Although the cause of MS still remains elusive, the genetic factors that contribute to the susceptibility of MS are undeniable. The HLA class II as well as non-HLA loci that associated with this disease have been identified by GWAS (66). However, these alleles are neither necessary nor sufficient to cause MS, and rare variants that could have larger effect sizes may be neglected by GWAS. To date, two rare variants contributing to MS susceptibility have identified by WES. Ramagopalan and colleagues performed WES in a cohort of MS patients and identified a rare functional variant (p.R389H) within CYP27B1, the gene encodes the vitamin D-activating 1-alpha hydroxylase enzyme. This variant leads to loss of gene function, which affects 1-α-hydroxylation of vitamin D and is associated with MS susceptibility (32). Besides, a novel mutation (rs55762744) in TYK2, a tyrosine kinase that modulates the function of multiple immune-related genes, was also identified in an extended pedigree with an unusually high frequency of MS by Dyment and colleagues (33).

The use of NGS in stroke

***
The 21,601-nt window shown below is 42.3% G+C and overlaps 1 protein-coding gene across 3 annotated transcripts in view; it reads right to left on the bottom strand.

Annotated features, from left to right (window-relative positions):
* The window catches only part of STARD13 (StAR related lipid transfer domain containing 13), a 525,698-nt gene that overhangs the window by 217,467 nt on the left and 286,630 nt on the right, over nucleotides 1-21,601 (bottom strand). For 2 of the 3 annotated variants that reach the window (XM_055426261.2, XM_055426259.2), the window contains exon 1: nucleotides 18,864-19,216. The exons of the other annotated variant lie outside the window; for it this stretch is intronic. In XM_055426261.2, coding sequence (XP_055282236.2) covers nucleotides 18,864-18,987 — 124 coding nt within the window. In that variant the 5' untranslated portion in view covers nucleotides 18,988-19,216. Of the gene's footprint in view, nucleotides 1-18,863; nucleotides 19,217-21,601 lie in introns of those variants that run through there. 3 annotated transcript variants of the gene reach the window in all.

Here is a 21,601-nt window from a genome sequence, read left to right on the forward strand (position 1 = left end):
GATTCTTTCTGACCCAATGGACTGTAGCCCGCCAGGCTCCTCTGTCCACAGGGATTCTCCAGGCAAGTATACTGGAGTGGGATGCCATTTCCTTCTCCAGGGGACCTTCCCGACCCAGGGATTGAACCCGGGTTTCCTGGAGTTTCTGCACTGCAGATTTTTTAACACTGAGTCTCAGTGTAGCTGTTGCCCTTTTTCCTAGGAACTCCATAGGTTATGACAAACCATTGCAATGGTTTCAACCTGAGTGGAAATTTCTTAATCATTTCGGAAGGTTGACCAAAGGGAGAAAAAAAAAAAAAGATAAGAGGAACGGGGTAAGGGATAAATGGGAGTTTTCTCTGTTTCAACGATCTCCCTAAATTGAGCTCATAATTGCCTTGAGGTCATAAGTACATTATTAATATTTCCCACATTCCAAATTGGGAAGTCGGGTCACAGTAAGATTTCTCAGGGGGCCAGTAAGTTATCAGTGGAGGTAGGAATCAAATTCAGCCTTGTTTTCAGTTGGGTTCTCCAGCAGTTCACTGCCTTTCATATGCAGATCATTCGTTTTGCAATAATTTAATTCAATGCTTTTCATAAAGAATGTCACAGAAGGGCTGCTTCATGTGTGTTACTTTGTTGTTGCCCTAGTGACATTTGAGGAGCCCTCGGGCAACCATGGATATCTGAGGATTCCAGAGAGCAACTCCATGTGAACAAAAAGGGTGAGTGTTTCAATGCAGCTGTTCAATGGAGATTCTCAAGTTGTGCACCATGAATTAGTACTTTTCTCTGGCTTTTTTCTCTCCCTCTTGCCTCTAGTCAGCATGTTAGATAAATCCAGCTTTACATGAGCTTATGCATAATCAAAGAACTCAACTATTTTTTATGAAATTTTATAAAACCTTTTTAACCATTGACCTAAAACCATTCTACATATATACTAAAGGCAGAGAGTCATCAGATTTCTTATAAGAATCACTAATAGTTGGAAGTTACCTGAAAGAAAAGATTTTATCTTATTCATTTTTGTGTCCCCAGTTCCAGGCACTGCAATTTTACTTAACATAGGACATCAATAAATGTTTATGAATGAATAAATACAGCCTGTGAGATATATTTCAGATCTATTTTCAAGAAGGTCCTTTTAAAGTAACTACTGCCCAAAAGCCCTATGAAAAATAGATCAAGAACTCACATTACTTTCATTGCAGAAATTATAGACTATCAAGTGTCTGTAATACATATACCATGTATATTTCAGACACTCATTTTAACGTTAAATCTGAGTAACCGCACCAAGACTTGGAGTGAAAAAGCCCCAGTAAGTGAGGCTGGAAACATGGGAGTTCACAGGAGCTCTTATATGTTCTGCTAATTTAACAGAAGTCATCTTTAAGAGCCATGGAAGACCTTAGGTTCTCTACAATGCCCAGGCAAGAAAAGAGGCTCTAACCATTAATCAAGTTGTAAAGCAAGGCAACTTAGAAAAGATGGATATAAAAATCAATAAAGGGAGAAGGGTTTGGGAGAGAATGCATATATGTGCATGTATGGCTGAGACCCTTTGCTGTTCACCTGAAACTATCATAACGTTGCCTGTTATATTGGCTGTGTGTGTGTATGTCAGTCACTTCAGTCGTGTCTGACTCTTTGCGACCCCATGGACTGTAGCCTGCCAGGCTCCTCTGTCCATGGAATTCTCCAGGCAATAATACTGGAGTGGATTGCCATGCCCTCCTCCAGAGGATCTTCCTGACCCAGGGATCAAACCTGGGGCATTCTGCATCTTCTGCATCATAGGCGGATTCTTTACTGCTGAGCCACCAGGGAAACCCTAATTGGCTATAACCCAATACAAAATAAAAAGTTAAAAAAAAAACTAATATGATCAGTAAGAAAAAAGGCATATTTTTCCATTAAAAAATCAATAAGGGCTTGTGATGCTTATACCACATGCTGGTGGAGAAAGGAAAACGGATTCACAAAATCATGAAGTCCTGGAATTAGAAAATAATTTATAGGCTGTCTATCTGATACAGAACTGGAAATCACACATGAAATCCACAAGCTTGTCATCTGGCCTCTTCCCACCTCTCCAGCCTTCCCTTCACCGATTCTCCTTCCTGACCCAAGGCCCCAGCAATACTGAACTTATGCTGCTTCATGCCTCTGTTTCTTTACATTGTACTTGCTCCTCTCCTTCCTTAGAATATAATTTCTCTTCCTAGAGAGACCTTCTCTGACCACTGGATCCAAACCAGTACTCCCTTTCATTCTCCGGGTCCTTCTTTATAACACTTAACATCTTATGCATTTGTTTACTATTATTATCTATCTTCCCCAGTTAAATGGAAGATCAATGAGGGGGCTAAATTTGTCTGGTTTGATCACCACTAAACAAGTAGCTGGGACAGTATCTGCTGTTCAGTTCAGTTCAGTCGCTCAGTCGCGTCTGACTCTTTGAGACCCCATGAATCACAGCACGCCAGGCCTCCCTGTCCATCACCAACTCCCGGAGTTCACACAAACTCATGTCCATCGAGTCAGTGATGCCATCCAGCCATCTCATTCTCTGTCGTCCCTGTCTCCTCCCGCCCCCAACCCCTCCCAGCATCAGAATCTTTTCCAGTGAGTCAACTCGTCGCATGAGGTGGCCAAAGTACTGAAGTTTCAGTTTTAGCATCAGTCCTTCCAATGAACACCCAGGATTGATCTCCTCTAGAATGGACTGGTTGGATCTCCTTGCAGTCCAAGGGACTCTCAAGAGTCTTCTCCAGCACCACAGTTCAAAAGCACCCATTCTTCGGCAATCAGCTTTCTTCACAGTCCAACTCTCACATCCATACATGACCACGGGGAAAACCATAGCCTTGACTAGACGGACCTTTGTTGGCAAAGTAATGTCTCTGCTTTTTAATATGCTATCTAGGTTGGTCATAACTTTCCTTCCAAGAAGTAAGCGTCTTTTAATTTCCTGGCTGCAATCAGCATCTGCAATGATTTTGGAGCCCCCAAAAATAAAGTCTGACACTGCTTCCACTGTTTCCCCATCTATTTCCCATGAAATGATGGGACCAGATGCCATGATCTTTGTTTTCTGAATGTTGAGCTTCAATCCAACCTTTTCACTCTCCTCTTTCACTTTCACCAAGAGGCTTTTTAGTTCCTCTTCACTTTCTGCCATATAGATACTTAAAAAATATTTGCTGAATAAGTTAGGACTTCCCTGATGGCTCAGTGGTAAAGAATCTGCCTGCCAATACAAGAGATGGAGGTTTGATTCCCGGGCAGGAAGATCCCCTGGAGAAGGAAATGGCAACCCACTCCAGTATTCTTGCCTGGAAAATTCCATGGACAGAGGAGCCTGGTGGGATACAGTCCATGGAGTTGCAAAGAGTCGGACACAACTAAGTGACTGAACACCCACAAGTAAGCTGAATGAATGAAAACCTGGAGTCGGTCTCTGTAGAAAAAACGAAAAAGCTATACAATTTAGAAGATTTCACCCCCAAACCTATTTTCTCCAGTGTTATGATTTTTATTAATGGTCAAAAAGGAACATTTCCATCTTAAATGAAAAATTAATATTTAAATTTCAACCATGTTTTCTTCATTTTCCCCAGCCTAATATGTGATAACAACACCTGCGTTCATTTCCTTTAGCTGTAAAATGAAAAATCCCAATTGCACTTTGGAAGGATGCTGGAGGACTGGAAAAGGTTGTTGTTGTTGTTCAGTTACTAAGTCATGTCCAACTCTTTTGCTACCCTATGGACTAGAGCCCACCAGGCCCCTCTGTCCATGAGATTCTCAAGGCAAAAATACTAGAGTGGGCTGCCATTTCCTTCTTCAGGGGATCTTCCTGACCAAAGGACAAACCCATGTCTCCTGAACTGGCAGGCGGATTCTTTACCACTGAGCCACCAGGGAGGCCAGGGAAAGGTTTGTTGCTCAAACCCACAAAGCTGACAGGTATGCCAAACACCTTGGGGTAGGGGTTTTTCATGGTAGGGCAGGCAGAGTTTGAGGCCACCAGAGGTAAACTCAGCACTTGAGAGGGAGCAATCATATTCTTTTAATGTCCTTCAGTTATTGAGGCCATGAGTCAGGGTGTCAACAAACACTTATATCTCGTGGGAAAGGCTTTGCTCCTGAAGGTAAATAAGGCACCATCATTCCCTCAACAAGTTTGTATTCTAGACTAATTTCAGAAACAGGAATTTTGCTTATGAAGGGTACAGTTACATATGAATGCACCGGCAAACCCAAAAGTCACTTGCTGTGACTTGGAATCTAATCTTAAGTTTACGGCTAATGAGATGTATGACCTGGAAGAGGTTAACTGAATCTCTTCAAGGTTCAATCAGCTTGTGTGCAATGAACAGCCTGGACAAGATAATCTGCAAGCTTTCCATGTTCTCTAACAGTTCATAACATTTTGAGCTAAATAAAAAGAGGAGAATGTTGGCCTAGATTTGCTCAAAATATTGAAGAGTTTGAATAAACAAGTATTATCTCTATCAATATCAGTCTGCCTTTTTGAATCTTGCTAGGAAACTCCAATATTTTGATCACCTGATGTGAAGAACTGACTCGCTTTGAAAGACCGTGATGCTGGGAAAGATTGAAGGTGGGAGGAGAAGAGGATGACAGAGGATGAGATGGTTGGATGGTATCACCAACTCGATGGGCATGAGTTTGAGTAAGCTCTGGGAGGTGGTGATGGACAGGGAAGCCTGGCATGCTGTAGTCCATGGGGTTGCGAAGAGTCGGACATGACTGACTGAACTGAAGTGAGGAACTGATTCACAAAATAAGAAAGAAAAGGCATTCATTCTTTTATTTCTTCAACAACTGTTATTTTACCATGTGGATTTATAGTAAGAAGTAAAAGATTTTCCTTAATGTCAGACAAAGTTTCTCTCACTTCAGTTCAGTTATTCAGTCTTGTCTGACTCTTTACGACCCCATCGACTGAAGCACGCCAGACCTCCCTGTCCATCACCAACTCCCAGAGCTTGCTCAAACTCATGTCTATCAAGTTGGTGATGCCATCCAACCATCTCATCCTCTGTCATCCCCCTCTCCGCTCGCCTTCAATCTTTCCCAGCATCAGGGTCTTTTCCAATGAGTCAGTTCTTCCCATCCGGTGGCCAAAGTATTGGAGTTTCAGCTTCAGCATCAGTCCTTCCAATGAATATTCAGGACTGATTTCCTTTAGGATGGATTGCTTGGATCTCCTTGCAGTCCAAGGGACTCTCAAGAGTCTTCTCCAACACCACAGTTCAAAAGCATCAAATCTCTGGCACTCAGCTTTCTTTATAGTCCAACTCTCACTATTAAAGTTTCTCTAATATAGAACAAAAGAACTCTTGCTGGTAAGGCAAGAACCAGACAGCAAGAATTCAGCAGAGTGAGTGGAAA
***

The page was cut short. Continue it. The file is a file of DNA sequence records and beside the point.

Epidemiological studies suggest that genetic risk factors are important for stroke, and due to the heterogeneity of the stroke phenotype and the difficulties in obtaining large sample sizes, GWAS in stroke have lagged behind those in other cerebrovascular diseases. Meanwhile, most genetic variants discovered using GWAS account for only a small increase in disease risk, with odds ratios most often between 1.1 and 1.3 (67). Considering the inherent shortage of GWAS in detecting low frequency variants, NGS is now gaining more attention in identification of these variants, especially in young-onset disease, since young-onset disease is more likely due to multiple rare variants as compared to late-onset disease. In 2012, Cole and colleagues launched a pilot study in 10 young-onset ischemic stroke cases including 8 African-Americans and 2 Caucasians, and identified a coding polymorphism within CSN3, a gene encoding kappa-casein was associated with young-onset ischemic stroke (34). Of note, this is the only NGS-based study that identified variants involved in the pathogenesis of stroke.

NGS to identify genetic causes of ALS